Grindr, the social networking and online dating app for the LGBTQ+ community, has reportedly announced that it has teamed up with a SPAC (special purpose acquisition company) to become a publicly-traded firm with an initial market capitalization of $2.1 billion.
Grindr, based in LA, California, anticipates that it would secure around $384 million when it merges with Tiga Acquisition Corp. and turns into Grindr Inc.
Jeff Bonforte, Grindr’s CEO, stated that Grindr is the preeminent platform for digital engagement and connection for the LGBTQ+ community.
Grindr is well equipped to become a public listed company, and it will keep expanding the ways it serves the LGBTQ+ community.
According to the firm, last year, Grindr had an average of 10.8 million active monthly users, the majority of whom were 35 or younger.
The firm, which was formed in 2009, claims to be profitable.
Grindr's merger with SPAC is awaiting regulatory permission and is scheduled to close in the second part of this year.
Grindr was removed from numerous app stores in China earlier this year as officials strengthened control of the nation's already heavily monitored internet and deleted online behavior that the ruling Communist Party opposes.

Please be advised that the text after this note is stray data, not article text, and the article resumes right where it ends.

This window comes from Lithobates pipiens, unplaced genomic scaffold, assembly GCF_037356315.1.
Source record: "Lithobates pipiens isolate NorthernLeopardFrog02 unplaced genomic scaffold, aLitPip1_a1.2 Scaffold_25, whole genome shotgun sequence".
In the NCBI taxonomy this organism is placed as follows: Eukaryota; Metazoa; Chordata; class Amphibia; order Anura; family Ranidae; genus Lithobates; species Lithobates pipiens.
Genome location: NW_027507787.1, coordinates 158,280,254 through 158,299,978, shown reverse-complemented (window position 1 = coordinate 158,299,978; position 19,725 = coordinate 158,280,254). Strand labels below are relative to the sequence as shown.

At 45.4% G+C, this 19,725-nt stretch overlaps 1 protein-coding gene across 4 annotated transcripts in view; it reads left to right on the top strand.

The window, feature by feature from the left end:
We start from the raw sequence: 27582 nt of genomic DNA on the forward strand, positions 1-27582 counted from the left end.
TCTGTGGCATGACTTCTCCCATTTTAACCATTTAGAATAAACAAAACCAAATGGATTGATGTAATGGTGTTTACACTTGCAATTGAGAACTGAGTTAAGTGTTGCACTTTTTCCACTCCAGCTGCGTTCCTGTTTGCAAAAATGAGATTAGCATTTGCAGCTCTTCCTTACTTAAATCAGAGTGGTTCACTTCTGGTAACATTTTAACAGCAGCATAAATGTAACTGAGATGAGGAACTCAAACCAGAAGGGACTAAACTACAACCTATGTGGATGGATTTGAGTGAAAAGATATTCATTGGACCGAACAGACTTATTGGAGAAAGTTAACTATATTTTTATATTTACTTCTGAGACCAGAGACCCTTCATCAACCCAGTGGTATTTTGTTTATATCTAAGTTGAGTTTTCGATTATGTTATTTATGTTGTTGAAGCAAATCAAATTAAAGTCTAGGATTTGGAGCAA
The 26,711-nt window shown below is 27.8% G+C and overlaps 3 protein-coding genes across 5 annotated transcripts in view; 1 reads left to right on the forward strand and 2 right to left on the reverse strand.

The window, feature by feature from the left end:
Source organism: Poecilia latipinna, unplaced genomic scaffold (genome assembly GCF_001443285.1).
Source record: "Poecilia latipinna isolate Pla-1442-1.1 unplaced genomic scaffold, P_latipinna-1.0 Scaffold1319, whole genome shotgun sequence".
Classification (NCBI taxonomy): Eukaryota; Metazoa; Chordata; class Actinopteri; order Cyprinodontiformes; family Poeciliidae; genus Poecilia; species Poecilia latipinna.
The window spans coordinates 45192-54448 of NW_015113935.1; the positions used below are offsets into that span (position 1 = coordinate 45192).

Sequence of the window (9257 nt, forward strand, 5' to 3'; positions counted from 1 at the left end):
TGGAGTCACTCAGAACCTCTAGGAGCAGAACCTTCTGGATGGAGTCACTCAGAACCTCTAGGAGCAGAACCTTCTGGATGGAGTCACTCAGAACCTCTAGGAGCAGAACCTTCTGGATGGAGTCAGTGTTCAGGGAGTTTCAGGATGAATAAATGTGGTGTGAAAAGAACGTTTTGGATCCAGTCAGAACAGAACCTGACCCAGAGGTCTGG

During the Winter Olympics and the Lunar New Year holiday in February, the nation's cyber administration ran a drive to remove illegal and sensitive content.
Despite the fact that the world's most populous country decriminalized homosexuality in 1997, same-sex marriage is still prohibited, and LGBTQ+ concerns are still taboo.
In 2020, Beijing Kunlun Tech, Grindr's former owner, traded the platform to investors after being pressurized by the US authorities, who were particularly concerned that the application's data could be misused, presenting a national security risk.
Meanwhile, in December, Grindr was fined more than €6 million by Norwegian authorities for illegally exchanging users' confidential data with third parties.
Grindr, which bills itself as the biggest social networking app for the LGBTQ+ community, has been accused of sharing parts of its users' profiles like age or sex, GPS coordinates, and the mere fact that they use the app, all of which could indicate their sexual orientation without their express consent.